thereafter to 100 g or less
total number of muscle cells does not decrease,
but instead, the individual cells decrease markedly
in size.

CROSS
SECTIONS
OF UTERI
MADE AT
THE LEVEL
OF THE
INVOLUTING
PLACENTAL
SITE AT
VARYING
TIMES
AFTER
DELIVERY

ANATOMICAL, PHYSIOLOGICAL AND CLINICAL


ASPECTS OF PUERPERIUM

Sonographic Findings:

It takes up to 5 weeks for the uterine cavity to


regress to its nonpregnant state of a potential
space
By Doppler studies, there is continuously
increasing uterine artery vascular resistance
during the first 5 postpartum days

ANATOMICAL, PHYSIOLOGICAL AND CLINICAL


ASPECTS OF PUERPERIUM
AFTER PAINS
Similar but milder that the pain of labor contractions
primiparas, the puerperal uterus tends to remain
tonically contracted
multiparas, the uterus often contracts vigorously at
intervals, and gives rise to afterpains
more pronounced as parity increases
worsen when the infant suckles
decrease in intensity and become mild by the third day

ANATOMICAL, PHYSIOLOGICAL AND CLINICAL


ASPECTS OF PUERPERIUM
LOCHIA
sloughing of decidual tissue results in a vaginal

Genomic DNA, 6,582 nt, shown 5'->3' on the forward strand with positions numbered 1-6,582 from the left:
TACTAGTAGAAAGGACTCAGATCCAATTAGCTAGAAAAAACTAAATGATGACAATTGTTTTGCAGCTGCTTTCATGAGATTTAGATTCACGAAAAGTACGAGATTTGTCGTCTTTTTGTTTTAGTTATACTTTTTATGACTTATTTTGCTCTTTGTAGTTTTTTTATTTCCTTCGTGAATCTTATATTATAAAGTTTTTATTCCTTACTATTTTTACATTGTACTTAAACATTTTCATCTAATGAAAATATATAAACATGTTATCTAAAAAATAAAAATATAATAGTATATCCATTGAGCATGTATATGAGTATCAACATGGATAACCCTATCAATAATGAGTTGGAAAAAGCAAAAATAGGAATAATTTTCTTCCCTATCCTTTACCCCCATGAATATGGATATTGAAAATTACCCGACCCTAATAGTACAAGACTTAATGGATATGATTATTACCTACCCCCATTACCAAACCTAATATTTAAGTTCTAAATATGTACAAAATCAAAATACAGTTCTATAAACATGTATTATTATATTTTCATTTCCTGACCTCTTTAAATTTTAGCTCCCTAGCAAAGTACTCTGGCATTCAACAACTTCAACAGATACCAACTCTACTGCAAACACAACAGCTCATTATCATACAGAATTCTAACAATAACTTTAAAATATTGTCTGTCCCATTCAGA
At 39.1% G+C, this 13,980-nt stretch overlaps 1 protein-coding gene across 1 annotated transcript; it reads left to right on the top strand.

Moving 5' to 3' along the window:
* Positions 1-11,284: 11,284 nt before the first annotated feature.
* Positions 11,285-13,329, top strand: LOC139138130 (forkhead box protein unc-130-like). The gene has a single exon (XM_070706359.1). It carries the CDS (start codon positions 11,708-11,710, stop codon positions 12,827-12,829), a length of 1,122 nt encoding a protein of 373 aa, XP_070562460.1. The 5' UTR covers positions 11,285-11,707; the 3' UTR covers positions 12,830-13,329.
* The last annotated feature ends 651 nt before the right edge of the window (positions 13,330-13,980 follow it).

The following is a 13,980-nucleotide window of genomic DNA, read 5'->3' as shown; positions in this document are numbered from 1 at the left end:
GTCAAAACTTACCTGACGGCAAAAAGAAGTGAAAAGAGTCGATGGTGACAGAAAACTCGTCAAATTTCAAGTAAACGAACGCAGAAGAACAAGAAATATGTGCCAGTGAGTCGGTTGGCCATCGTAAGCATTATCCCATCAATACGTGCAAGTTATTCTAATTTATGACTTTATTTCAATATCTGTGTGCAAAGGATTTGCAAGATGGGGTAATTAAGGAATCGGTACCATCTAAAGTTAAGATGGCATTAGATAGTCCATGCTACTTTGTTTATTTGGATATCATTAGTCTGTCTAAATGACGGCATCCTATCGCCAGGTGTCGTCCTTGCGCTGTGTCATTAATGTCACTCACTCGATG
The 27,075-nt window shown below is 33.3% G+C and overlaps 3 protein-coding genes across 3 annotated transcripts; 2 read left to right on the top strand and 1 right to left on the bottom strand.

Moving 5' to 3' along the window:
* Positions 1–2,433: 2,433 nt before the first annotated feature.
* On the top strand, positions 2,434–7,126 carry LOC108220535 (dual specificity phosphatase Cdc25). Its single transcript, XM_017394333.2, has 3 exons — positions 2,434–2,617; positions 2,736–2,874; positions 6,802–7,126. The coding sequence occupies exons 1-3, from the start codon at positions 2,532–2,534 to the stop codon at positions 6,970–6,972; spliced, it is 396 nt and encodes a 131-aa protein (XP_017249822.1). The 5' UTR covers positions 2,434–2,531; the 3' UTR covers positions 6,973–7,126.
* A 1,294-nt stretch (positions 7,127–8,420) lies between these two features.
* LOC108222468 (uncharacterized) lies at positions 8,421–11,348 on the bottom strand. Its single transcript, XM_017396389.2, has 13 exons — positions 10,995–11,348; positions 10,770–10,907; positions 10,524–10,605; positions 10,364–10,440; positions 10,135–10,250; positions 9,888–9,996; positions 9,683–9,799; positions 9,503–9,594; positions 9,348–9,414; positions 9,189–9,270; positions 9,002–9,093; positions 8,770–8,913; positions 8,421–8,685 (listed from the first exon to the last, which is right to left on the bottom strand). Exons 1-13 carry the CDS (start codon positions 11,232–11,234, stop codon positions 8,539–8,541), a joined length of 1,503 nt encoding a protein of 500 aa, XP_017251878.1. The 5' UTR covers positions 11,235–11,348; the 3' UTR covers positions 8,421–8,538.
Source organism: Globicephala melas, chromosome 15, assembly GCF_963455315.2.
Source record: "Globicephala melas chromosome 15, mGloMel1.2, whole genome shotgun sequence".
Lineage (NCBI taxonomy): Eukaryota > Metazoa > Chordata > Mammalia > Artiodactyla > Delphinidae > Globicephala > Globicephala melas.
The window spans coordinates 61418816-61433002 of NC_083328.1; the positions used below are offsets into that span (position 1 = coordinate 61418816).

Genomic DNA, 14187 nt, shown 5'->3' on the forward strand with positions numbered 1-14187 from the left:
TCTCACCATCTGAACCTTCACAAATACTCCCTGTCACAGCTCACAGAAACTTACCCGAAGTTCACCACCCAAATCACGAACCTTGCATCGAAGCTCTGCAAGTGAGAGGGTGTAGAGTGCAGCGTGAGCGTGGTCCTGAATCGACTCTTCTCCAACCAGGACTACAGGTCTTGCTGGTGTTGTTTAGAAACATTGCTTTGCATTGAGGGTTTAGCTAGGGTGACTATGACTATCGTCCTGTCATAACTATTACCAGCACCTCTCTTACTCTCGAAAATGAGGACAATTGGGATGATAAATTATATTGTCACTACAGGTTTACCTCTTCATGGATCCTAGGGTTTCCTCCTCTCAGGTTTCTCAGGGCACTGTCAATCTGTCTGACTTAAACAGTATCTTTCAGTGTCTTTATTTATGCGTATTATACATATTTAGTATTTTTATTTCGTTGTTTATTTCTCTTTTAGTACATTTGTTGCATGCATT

discharge of variable quantity
consists of erythrocytes, shredded decidua, epithelial
cells, and bacteria
LOCHIA RUBRA- first few days after delivery, there is
blood sufficient to color it red
LOCHIA SEROSA- After 3 or 4 days, lochia becomes
progressively pale in color
LOCHIA ALBA- After about the 10th day, because of an
admixture of leukocytes and reduced fluid content,
lochia assumes a white or yellowish-white color

ANATOMICAL, PHYSIOLOGICAL AND CLINICAL


ASPECTS OF PUERPERIUM
ENDOMETRIAL REGENERATION
2 or 3 days after delivery, the remaining decidua
becomes differentiated into two layers
1. superficial layer- becomes necrotic, and it is
sloughed in the lochia
2. basal layer- adjacent to the myometrium, remains
intact and is the source of new endometrium
The endometrium arises from proliferation of the
endometrial glandular remnants and the stroma of
the interglandurlar connective tissue

ANATOMICAL, PHYSIOLOGICAL AND CLINICAL


ASPECTS OF PUERPERIUM

Endometrial regeneration is rapid, except at the


placental site
Full restoration of the endometrium is obtained
16th day onward

HISTOLOGIC ENDOMETRITIS part of normal


reparative process
ACUTE SALPINGITIS seen in almost half of
postpartum women between 5 and 15 days

ANATOMICAL, PHYSIOLOGICAL AND CLINICAL


ASPECTS OF PUERPERIUM

SUBINVOLUTION
an arrest or retardation of involution
prolongation of lochial discharge